Ohio Workers’ Compensation Lawyers

Bureau of Labor Statistics Releases Ohio Work Death Report

Ohio workers' compensationWorker deaths have risen nationally for three straight years. If your family has suffered the tragic loss of a loved one in a work-related accident, contact Hochman & Plunkett Co., L.P.A.

Year after year, worker deaths plague Ohio with no end in sight.

A report from the U.S. Bureau of Labor Statistics shows workplace deaths nationwide in 2016 topped 5,000 for the first time since 2008. It also marked the third straight increase in fatal injuries over the previous year.

The greatest number of worker fatalities, about 40 percent, occurred in transportation. Another 23 percent were linked to violence and injuries. In a disturbing and dangerous trend, exposure to harmful chemicals jumped 22 percent in 2016.

The numbers for Ohio include 164 deaths in 2016. Since 2007, on-the-job deaths have totaled 1,647, meaning the state has made little progress in worker safety over the past decade.

What has caused the increase in workplace deaths?

In a recent report by the Dayton Daily News, experts cited reasons for the bleak numbers:

  • Worker fatigue as employees try to meet increased demand. "That can contribute to workplace violence or transportation accidents," said Lora Cavuoto, assistant professor of industrial and systems engineering at the University of Buffalo.
  • Employer cutbacks. "The first people to be laid off may be the safety people," said Pam Seminario, director of occupational safety and health for the AFL-CIO.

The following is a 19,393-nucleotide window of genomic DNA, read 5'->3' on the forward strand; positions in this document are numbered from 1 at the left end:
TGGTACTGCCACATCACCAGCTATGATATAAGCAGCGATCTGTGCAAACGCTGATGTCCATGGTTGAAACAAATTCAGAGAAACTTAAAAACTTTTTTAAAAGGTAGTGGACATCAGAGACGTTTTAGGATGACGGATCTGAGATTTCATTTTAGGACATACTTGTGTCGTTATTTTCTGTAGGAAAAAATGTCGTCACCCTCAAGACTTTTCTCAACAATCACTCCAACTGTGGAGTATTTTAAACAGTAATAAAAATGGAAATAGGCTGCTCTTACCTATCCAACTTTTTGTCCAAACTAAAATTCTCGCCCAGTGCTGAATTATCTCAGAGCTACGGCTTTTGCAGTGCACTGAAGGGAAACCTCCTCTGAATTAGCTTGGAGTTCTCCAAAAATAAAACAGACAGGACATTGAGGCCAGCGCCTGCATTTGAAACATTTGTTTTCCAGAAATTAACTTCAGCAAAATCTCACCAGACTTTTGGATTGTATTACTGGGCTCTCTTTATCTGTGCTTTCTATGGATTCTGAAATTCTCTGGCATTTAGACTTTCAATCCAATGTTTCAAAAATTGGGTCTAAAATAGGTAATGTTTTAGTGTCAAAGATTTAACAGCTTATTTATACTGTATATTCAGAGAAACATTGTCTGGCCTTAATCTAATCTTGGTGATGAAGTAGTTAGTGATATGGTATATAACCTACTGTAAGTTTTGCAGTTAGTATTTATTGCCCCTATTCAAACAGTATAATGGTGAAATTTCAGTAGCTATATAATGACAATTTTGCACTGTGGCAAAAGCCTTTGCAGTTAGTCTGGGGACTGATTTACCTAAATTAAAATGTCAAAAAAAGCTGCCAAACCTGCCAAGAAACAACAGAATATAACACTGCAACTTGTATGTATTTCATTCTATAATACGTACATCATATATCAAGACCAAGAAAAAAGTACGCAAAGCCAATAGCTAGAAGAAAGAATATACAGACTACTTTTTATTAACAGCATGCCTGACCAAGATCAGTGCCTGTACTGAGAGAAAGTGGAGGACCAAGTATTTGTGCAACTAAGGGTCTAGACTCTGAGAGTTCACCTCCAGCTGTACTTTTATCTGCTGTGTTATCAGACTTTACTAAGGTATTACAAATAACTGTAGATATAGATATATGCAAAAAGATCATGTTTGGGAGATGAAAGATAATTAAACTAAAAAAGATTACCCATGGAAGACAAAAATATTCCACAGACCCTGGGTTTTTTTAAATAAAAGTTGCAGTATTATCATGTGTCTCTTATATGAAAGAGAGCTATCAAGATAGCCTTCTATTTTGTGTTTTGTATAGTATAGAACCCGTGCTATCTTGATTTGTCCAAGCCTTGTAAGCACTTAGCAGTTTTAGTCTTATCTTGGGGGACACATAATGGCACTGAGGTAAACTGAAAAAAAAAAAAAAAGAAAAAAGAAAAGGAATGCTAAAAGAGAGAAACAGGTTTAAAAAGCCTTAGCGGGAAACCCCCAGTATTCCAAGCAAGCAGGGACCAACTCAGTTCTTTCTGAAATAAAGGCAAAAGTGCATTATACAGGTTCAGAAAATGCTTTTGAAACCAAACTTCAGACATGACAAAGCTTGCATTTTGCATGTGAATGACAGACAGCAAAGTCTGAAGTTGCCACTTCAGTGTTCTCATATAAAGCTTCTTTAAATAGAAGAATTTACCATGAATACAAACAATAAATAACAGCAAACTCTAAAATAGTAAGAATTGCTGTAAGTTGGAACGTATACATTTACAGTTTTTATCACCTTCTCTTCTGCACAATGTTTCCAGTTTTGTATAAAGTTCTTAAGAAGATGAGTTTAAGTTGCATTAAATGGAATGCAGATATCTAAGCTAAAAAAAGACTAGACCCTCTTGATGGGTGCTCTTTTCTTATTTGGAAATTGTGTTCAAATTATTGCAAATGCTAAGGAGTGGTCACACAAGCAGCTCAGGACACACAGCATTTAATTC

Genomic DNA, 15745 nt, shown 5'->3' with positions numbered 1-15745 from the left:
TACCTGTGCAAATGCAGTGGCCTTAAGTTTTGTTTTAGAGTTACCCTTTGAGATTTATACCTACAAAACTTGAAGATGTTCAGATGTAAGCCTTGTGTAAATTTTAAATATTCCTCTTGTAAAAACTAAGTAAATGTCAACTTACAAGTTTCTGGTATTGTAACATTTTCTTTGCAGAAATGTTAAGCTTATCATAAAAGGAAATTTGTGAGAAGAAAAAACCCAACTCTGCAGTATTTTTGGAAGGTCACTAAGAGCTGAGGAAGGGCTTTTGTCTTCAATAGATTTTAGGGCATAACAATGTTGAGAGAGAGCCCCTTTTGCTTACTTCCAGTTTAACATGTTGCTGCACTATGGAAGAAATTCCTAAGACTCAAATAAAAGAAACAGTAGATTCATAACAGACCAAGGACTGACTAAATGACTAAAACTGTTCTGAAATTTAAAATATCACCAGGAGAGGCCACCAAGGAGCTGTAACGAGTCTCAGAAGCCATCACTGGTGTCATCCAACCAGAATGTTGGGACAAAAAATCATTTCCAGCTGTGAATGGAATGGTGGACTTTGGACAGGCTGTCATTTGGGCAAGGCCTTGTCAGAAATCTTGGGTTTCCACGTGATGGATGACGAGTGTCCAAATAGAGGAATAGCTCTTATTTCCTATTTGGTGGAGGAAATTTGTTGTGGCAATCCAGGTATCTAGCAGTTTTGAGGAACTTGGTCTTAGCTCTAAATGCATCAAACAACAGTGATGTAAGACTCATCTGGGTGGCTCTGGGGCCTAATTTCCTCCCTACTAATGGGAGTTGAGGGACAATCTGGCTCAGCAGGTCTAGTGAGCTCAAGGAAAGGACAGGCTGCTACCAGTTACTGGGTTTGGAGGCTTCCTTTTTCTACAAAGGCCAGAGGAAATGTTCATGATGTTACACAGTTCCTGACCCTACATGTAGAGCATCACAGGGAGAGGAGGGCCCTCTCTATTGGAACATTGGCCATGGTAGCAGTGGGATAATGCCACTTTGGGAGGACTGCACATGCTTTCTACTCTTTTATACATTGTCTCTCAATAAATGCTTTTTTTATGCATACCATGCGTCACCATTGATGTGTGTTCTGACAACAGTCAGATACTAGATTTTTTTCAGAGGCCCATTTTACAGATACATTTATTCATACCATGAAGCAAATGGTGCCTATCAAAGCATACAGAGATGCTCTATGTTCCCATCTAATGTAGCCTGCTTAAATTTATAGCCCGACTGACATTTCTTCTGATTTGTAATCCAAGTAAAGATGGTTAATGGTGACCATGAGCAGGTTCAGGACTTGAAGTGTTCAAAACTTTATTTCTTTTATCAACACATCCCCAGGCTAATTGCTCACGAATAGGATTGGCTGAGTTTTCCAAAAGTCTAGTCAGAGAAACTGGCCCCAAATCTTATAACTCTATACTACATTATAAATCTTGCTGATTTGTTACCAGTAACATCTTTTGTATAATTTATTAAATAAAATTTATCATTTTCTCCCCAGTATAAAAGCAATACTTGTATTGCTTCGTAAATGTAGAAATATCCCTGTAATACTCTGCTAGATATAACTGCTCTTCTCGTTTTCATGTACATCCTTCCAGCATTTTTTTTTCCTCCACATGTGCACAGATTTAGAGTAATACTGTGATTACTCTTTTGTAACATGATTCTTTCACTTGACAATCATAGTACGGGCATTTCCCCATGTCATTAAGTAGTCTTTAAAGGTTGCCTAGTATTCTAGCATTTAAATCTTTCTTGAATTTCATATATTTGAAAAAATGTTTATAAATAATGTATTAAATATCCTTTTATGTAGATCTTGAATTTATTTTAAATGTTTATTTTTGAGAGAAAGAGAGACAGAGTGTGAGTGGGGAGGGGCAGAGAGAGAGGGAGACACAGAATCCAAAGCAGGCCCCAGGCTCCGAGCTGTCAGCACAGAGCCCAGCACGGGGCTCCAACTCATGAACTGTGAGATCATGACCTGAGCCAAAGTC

• Younger, less experienced workers. "More younger people, that is definitely a factor," Seminario said. "There's no question about that."
  • Companies that fail to emphasize safety. "All companies experiencing growth are going to face new challenges, new hazards, and the need to train new employees," said John Morris, the  president of the Mid-America Occupational Safety and Health Administration Education Center. "An investment in safety is critical."
  • Lack of government oversight. Seminario said OSHA needs a $100 million boost in its budget to keep pace with inflation. She's also concerned about the lack of compliance from inspectors and supervisors.

When it comes to safety, it's clear that workers in Ohio cannot rely on their employers or the government to protect them. In the wake of an on-the-job fatality, employers will do everything they can to protect their own interests. Supervisors and insurance companies are more likely to blame workers for fatal accidents than to accept responsibility, which would open them to legal action and possible government sanctions.

If you have suffered the loss of a loved one in a work-related accident in Ohio, you are suffering mentally and emotionally. Company lawyers and insurance company representatives will try to take advantage of your situation, offering a deal that requires you to sign away your rights for a financial settlement that is far less than you deserve - and far less than you will need.

Burdened by grief and desperation, don't make a decision that you will regret. Instead, contact the workers' compensation and personal injury lawyers at Hochman & Plunkett Co., L.P.A. We have more than 150 years of combined experience, with offices in Dayton, Troy, Springfield and Cincinnati.

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